Iran closes its border with Iraq after riots sparked by followers of Shiite cleric Al Sadr in Baghdad | International
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Violent clashes between militias affiliated with the powerful Shiite cleric Muqtada al-Sadr and rival groups in Baghdad on Monday have prompted Iran to close its borders with Iraq on Tuesday and advise its citizens to avoid traveling to the neighboring country, according to official sources cited by Reuters. . This new outbreak of violence has already caused at least 35 deaths and 250 injuries, after supporters of Al Sadr stormed the Presidential Palace after the cleric’s announcement of his withdrawal from political life. The riots and the announcement by the Iranian authorities come with two weeks to go before what is considered the largest religious pilgrimage in the world: the Arbain (forty in Arabic), which is held every year in the Iraqi city of Kerbala and which brings together millions of Shiites.
Of those millions of faithful, many are Iranian. The Arbain pilgrimage owes its name to the fact that it is celebrated on the fortieth and last day of mourning after Ashura, the most important holiday in the Shia calendar, which commemorates the martyrdom in Kerbala of the third Shia imam, Hussein Ibn Ali. This year, the Arbain is celebrated on September 16 and 17.
“The border with Iraq has been closed. For security reasons, it is necessary for Iranians to refrain from traveling to Iraq until further notice,” Iranian Deputy Interior Minister Majid Mirahmadi said. State television reported in turn that his country has suspended all flights to Iraqi territory. “We are trying to organize an emergency flight to bring back Iranians from Iraq and Baghdad, who are currently at the airport. We hope to evacuate them today,” said a senior official of the Iranian aviation body.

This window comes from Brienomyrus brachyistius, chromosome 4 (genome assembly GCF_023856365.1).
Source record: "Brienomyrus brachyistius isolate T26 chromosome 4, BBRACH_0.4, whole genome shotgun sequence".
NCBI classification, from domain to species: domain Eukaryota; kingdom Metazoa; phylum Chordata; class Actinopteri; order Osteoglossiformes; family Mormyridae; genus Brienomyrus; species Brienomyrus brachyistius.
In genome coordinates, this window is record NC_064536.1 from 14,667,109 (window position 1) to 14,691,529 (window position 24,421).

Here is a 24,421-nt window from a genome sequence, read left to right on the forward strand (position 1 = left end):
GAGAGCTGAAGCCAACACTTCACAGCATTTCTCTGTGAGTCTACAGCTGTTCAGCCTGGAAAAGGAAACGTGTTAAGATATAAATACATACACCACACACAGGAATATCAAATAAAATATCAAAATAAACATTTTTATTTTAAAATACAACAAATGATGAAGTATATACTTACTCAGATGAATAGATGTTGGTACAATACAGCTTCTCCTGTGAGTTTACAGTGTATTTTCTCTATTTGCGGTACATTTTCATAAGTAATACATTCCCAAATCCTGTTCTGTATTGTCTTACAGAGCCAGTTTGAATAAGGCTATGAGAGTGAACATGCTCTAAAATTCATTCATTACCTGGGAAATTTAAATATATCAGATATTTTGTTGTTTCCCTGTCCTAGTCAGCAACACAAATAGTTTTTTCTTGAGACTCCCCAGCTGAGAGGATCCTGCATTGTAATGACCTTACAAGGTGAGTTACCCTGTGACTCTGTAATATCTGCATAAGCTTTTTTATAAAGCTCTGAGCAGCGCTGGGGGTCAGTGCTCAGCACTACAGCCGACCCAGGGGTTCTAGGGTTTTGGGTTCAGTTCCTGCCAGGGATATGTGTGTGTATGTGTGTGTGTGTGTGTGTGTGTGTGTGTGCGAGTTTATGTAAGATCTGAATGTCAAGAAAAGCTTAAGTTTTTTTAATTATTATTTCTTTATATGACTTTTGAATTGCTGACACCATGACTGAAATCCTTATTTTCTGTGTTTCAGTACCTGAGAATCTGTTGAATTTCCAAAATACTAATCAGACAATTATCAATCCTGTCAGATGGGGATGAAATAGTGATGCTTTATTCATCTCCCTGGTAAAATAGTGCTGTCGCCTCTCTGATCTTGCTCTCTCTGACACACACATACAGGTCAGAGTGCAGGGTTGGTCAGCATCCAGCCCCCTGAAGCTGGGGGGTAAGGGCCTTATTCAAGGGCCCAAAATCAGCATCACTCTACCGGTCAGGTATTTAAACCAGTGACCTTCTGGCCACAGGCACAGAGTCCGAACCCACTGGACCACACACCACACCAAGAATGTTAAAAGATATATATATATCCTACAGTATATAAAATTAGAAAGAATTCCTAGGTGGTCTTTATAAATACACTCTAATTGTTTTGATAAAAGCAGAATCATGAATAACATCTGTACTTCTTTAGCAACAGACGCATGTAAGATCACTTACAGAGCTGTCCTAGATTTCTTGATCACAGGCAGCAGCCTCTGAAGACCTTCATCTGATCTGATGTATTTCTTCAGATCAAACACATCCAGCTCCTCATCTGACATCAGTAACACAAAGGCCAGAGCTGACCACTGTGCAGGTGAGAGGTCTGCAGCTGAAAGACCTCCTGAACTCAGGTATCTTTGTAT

Muqtada al Sadr called on his followers on Tuesday to withdraw from the Green Zone – the fortified area of the Iraqi capital that houses the main government buildings, such as the Presidential Palace and the Government Palace, as well as foreign embassies – and gave them a one hour for it. He also apologized to the population. Shortly after, the Iraqi security forces announced the lifting of the curfew imposed the day before from seven in the evening. Baghdad had woken up amid intermittent clashes, especially in the Green Zone. Despite a nationwide curfew, skirmishes had continued overnight in the capital and other regions. A source from the Baghdad Operations Command raised, in statements to Efe, the death toll in the riots to 35, while the wounded are already 250.
The Iraqi Security Forces have confirmed that the militias involved in the clashes have even used weapons of war, such as the four missiles that hit a housing complex in the Green Zone in the morning, the Security Information Cell said in a statement. of the Iraqi government. That agency reported that the projectiles had been launched from the areas of Al Habibiya, in Sadr City, a densely populated area with a Shiite majority in eastern Baghdad, and from the Al Baladiyat neighborhood.
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A serious political crisis
Since the early elections last October, Iraq has been mired in a serious political paralysis that refers to the clashes over the distribution of power between blocks of the Shiite majority that have governed the Arab country since the US invasion in 2003. Sairun (Walkers) , the formation led by Al Sadr, managed to win the largest number of seats at the polls: 73 of the 329, which was not enough to form a government without its main Shiite rivals, the majority aligned with Iran.
The differences between the followers of Al Sadr (Nayaf, 49 years old) and his pro-Iranian rivals of the Coordination Framework crystallized in their inability to agree on choosing a new president and prime minister. According to the division of positions agreed after the overthrow of Saddam Hussein, the position of prime minister is held by a member of the Shiite majority; the presidency, a Kurd; and the presidency of Parliament, a Sunni. In June, Sadrist deputies resigned en bloc at the order of their leader. On July 27, his supporters took to the streets and stormed Parliament, protesting his rivals’ proposal for prime minister. Since then, they have remained camped in front of their headquarters.
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